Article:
One such instance was when we moved into our new room next door to Kevin and Anouk (the other Resident Naturalist couple).  They have been telling us about the very ‘adorable’ rats that live in their wall.  Adorable only because they have babies that “meep-meep” in the night.  Seems harmless enough…  During their stay in our walls, they have engineered a network of entry points into both our bungalows – gaping holes that they seem to love gnawing on in the middle of the night.  The turning point for me was when I first encountered one of these critters in my bathroom.  Instead of running away from me like any decent rat would do, it just stared at me as if I was the one intruding on its space – the nerve! I started lobbying for the removal and, if possible, the destruction of these intruders; especially because they kept me awake all night with their incessant gnawing and squeaking.

Regrettably, I did not receive much support from our neighbours.  That was until the night of the Snickerbar… Anouk gave Kevin half of her Snickerbar when they worked in the field, but Kevin decided to save this precious snack for later.  When he finally decided that it was time to reward himself with this chocolate delight, he discovered that the rats devoured his Snickerbar.  They climbed into his backpack and STOLE HIS SNICKER!  Kevin made the very wise decision there and then, that the rats need to go and that the only way to achieve that is to burn down the entire bungalow with the rats still inside – they deserve no less!  DIE EVIL SCUM OF SATAN!  Fortunately, Arles, our trusted friend and local super hero, came to the rescue and simply closed up all the holes, which, strangely enough, kept the rats at bay so far.  The only sign that they have ever been there are the fleas they left behind in Kevin and Anouk’s bed…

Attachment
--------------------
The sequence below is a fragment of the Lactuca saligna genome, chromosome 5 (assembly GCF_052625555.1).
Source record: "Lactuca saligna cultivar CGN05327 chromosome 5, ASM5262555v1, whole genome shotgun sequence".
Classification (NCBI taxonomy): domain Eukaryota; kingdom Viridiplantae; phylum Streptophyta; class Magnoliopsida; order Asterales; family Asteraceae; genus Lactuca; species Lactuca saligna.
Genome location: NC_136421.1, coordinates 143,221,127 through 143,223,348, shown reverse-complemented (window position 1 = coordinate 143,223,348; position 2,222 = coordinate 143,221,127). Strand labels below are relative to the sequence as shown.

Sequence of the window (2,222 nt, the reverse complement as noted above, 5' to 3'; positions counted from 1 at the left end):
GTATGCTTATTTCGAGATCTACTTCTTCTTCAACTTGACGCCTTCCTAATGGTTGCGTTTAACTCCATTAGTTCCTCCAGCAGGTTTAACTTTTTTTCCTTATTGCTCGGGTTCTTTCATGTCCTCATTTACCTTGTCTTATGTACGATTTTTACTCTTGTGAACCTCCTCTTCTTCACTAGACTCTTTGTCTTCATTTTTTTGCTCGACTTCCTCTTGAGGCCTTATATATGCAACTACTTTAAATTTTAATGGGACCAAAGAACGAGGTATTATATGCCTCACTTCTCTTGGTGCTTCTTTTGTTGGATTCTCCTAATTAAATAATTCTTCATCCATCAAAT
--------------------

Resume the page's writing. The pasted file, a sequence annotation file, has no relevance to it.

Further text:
Party Local Style

Pedro and I dancing in the background with Marco sitting on the left and Stefan on the far right.

Pedro and I dancing in the background with Marco sitting on the left and Stefan on the far right.

Before I came to Peru, I voiced my desire to experience the country like a local and last night I think I came pretty close!

A few days ago, myself, the other resident naturalists and a few local staff from the lodge, socialized in the Resident Naturalist bungalow until the wee hours of the morning, drinking beer and Pisco.  This is possibly the best way to get to know the staff while practicing your broken Spanish on the non-English speaking locals.  Let me take this opportunity to tell you more about Pedro and Arles, two brothers that live and work at the lodge.  They are the nicest people you can possibly meet; very polite, soft spoken, decent, hardworking and genuine.  They wear their hearts Continue reading